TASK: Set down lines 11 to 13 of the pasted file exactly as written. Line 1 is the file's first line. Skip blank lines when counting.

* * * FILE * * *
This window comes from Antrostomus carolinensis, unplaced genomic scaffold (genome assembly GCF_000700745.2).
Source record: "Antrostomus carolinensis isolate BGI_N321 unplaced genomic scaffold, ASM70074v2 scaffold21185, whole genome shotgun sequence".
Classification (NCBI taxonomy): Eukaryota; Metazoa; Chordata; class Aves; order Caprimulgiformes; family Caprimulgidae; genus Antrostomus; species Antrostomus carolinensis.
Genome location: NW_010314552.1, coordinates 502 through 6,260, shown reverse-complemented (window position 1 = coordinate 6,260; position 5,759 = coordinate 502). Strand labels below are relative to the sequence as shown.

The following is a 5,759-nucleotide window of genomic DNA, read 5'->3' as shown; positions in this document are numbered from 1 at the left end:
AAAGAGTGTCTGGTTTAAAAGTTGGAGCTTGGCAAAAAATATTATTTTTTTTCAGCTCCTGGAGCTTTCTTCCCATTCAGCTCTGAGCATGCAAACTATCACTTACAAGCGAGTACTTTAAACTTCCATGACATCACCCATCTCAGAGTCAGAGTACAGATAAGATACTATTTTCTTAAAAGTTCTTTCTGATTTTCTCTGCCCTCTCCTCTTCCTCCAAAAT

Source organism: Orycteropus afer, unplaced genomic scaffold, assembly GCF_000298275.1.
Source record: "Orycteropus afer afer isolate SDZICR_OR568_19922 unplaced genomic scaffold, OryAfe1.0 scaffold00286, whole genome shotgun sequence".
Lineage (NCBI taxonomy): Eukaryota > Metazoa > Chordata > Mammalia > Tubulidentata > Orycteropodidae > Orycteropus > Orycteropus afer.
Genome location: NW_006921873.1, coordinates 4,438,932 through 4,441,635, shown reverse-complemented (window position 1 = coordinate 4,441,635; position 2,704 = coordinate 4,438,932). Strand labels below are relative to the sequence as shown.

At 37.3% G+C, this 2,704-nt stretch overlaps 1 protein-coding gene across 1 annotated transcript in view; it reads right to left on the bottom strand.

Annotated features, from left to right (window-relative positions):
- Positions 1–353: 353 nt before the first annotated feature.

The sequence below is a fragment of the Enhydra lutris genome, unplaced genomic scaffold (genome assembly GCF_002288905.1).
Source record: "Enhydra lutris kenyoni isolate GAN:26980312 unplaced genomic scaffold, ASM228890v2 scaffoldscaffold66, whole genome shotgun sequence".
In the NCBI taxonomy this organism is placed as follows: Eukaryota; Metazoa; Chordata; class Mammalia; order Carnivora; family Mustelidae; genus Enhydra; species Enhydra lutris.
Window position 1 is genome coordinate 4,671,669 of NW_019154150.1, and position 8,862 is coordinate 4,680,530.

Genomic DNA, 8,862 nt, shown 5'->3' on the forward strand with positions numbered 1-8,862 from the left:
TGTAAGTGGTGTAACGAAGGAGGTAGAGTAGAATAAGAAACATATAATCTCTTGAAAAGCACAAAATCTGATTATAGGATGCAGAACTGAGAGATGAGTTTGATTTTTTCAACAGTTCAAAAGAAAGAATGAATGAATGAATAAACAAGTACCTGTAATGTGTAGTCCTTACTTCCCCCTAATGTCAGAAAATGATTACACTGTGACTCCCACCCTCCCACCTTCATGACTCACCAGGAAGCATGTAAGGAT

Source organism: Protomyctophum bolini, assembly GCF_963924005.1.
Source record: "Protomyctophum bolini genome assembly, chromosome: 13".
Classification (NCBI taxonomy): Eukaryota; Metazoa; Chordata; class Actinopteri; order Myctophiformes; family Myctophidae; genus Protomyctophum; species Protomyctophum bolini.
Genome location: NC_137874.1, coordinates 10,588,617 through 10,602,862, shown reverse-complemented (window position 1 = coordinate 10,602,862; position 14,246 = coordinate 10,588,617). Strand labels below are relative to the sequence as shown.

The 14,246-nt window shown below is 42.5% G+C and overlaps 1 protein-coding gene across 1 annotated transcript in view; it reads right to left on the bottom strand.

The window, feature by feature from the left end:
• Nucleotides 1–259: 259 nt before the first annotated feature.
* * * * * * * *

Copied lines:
At 37.3% G+C, this 2,704-nt stretch overlaps 1 protein-coding gene across 1 annotated transcript in view; it reads right to left on the bottom strand.

Annotated features, from left to right (window-relative positions):
- Positions 1–353: 353 nt before the first annotated feature.